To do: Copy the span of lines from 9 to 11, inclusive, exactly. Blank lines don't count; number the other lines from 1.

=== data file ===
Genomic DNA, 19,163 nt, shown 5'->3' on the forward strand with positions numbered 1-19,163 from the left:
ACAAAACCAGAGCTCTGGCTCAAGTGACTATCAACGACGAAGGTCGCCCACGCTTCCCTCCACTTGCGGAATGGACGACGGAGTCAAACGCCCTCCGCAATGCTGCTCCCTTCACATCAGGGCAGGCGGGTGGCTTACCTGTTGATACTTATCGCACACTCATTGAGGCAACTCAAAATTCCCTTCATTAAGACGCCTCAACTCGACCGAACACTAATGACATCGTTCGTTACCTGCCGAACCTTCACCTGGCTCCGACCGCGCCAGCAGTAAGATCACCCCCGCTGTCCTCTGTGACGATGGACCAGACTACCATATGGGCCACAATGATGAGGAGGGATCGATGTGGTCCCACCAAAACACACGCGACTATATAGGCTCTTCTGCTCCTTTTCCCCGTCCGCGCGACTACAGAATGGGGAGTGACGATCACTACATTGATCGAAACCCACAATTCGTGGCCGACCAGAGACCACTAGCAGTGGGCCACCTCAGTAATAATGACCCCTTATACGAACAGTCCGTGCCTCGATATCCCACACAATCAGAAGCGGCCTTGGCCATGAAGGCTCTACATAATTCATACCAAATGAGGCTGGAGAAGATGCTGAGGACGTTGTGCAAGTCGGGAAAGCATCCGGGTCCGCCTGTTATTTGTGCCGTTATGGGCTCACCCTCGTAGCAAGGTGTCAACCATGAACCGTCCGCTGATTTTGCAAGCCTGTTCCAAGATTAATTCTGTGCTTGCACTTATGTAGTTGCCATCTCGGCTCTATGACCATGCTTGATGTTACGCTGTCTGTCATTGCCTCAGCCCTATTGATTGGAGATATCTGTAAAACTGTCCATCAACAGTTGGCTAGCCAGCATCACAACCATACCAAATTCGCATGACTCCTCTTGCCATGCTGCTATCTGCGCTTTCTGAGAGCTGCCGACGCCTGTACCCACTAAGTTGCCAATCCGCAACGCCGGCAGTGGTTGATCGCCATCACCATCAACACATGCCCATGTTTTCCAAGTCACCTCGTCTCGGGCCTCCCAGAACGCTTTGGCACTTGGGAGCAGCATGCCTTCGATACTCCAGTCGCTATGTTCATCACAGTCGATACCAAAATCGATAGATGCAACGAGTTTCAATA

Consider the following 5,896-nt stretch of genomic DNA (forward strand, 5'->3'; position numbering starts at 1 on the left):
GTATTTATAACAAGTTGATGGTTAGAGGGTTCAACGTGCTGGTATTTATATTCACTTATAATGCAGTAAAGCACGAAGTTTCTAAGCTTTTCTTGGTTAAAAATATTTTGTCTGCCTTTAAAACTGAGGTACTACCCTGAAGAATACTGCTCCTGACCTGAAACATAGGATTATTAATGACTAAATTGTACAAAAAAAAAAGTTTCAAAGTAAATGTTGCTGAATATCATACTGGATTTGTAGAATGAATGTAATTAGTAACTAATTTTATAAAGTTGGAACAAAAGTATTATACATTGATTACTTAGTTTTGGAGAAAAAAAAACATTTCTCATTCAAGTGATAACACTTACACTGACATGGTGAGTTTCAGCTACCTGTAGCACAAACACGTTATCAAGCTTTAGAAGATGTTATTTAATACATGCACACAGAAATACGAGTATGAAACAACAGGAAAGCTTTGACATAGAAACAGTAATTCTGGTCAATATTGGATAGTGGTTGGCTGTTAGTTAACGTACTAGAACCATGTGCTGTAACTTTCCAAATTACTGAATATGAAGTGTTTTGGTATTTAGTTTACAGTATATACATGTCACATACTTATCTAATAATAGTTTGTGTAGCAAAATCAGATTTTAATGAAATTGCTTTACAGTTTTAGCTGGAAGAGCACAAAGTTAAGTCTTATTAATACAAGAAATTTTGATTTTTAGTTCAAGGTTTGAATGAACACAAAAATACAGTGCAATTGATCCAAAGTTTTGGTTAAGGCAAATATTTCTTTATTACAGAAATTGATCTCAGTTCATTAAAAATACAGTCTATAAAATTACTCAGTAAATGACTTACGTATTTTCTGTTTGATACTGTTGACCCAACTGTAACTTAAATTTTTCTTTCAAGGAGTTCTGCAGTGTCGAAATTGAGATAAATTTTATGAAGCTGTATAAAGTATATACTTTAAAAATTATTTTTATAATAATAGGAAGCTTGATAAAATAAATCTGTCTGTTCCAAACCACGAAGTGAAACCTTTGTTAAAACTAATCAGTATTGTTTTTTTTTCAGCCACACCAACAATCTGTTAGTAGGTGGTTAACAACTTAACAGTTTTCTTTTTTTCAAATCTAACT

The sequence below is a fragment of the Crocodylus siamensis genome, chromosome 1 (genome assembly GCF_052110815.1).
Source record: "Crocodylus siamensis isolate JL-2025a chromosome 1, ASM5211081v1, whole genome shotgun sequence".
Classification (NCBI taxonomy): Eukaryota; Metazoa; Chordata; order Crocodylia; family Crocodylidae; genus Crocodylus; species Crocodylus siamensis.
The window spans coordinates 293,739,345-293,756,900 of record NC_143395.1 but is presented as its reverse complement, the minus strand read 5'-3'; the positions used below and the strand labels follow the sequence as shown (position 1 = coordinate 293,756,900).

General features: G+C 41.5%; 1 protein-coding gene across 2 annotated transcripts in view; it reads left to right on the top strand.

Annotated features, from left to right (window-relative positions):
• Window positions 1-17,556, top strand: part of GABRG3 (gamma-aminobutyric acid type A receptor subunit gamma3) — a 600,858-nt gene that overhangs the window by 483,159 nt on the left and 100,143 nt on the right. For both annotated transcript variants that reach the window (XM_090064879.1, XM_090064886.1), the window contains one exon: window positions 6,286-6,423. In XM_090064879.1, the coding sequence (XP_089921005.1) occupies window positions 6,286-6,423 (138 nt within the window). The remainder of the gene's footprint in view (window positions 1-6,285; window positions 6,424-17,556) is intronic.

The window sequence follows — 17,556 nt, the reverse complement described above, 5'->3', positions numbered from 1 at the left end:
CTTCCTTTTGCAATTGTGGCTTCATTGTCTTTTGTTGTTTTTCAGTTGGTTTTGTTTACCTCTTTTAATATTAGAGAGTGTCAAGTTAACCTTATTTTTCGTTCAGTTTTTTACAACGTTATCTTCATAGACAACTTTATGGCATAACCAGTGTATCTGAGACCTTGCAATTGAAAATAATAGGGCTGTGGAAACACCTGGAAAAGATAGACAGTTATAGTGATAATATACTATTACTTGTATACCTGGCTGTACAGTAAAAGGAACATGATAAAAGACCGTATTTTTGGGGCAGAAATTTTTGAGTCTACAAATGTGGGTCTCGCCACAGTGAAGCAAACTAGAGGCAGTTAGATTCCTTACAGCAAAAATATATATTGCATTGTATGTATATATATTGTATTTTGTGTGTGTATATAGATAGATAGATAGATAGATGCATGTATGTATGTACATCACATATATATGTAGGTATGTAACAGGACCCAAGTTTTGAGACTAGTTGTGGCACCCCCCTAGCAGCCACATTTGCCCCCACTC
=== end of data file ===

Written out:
General features: G+C 41.5%; 1 protein-coding gene across 2 annotated transcripts in view; it reads left to right on the top strand.

Annotated features, from left to right (window-relative positions):
• Window positions 1-17,556, top strand: part of GABRG3 (gamma-aminobutyric acid type A receptor subunit gamma3) — a 600,858-nt gene that overhangs the window by 483,159 nt on the left and 100,143 nt on the right. For both annotated transcript variants that reach the window (XM_090064879.1, XM_090064886.1), the window contains one exon: window positions 6,286-6,423. In XM_090064879.1, the coding sequence (XP_089921005.1) occupies window positions 6,286-6,423 (138 nt within the window). The remainder of the gene's footprint in view (window positions 1-6,285; window positions 6,424-17,556) is intronic.